Humans have 25 different taste receptors that register a range of bitter chemical compounds in everything from coffee and beer to dark chocolate and medicine. And yet, while humans can easily recognize bitterness, predicting whether a chemical compound will taste bitter is no simple task. Now, researchers have developed BitterPredict, a machine learning tool that predicts whether a chemical tastes bitter. The approach, described in Scientific Reports, could help food scientists and pharmaceutical developers pick up on the bitter drivers in their products.
Bitter compounds are incredibly diverse, notes chemosensory scientist and co-author Masha Niv of the Hebrew University of Jerusalem. They can be ions, peptides, glucosinolates, and more. So the researchers began by compiling a set of known non bitter compounds drawn from the scientific literature, as well as a set of known bitter ones drawn primarily from BitterDB, a database that Niv curates. They then used these compounds to build BitterPredict, which evaluates the relationship between bitterness and physical and chemical characters like molecular mass, bond number, and electric charge. And because bitterness is sometimes linked to poisons, BitterPredict also considers indicators of toxicity, such as possessing a similar structure to a molecule known to cross the blood-brain barrier. By associating particular combinations of characters with bitterness, the model can then predict whether a new compound is bitter.
The team tested the model using the sets of known bitter and non bitter chemicals and found that it could correctly classified a compound as bitter or not around 80 percent of the time. Compounds with positive charges were more likely to be bitter while water soluble ones were more likely not to be. But no single trait could predict bitterness alone. Indeed, the team’s approach is interesting because it shows how multiple chemical properties can combine to make a compound taste bitter, says chemist Matthew Hartings of American University.
Niv also used BitterPredict to explore a random set of around 30,000 molecules, as well as additional sets of molecules found in food, drugs, and natural products (primarily derived from plants). The tool predicted that around 40 percent of the random and food sets were bitter, as well as 66 percent of the drug and 77 percent of the natural product sets.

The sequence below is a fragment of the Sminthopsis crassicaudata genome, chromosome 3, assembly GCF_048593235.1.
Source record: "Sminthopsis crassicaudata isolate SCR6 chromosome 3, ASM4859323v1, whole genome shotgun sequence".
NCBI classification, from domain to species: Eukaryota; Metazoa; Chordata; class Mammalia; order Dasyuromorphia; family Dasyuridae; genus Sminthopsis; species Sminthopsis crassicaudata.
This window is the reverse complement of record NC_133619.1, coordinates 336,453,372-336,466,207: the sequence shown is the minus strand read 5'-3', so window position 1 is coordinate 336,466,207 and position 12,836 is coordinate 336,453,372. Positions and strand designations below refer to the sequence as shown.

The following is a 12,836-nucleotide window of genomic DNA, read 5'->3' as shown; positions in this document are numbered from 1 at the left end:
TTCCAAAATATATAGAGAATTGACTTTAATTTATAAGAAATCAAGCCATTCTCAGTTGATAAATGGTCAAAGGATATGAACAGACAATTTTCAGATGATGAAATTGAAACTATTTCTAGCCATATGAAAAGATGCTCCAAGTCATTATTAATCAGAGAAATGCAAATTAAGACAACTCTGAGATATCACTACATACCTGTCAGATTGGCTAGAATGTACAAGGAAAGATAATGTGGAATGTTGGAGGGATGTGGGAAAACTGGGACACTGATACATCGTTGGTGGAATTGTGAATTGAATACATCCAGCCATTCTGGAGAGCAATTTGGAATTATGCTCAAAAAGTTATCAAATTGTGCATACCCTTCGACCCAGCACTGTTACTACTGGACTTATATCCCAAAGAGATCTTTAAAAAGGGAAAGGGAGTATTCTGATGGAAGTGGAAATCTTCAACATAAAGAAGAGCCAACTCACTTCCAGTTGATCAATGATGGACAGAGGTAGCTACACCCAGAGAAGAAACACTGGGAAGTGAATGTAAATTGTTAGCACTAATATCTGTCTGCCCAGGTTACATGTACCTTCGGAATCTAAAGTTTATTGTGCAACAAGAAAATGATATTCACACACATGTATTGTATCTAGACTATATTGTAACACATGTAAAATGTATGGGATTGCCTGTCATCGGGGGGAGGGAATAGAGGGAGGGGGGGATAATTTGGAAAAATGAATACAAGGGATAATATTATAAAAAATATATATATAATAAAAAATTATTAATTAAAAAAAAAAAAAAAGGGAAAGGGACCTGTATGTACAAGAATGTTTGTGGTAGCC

Niv doesn’t know why bitterness is so abundant in nature. But one possibility stems from an arms race between plants and herbivores. “The evolutionary idea is that plants evolved toxic compounds to not be eaten,” she explains. “Then we evolved the ability to identify toxic compounds by bitter taste receptors. Then maybe some of these compounds are no longer toxic because being bitter is enough to not be eaten.”
The ability to predict bitterness could be powerful. Pharmaceutical companies have already contacted Niv about her new tool. If a medication tastes bad, a patient might resist taking it. An HIV drug was recalled in Uganda, for example, because the pills were so bitter that many patients stopped treatment. Pharmaceutical companies would like to know early on if the drugs they’re developing are bitter pills to swallow. “In food, it’s also really important to understand which component is responsible for a bitter taste, especially in cases where you get bitterness that is undesirable in milk and soy products,” says Niv.
Hartings sees other applications. “These types of studies speak more broadly to questions about how our nervous system works, how we experience flavor, how our cells interact with the molecules that come in contact with them,” he says. “It’s a much more interesting question than ‘Is it bitter or not?’” Still, he’s excited about Niv’s next question: How bitter is it? Niv’s group is collecting more data so they can begin to predict the intensity of bitterness.
For researchers who want to test their own compounds, the team shares the BitterPredict code and they plan to make the tool available on a publicly accessible server in the near future.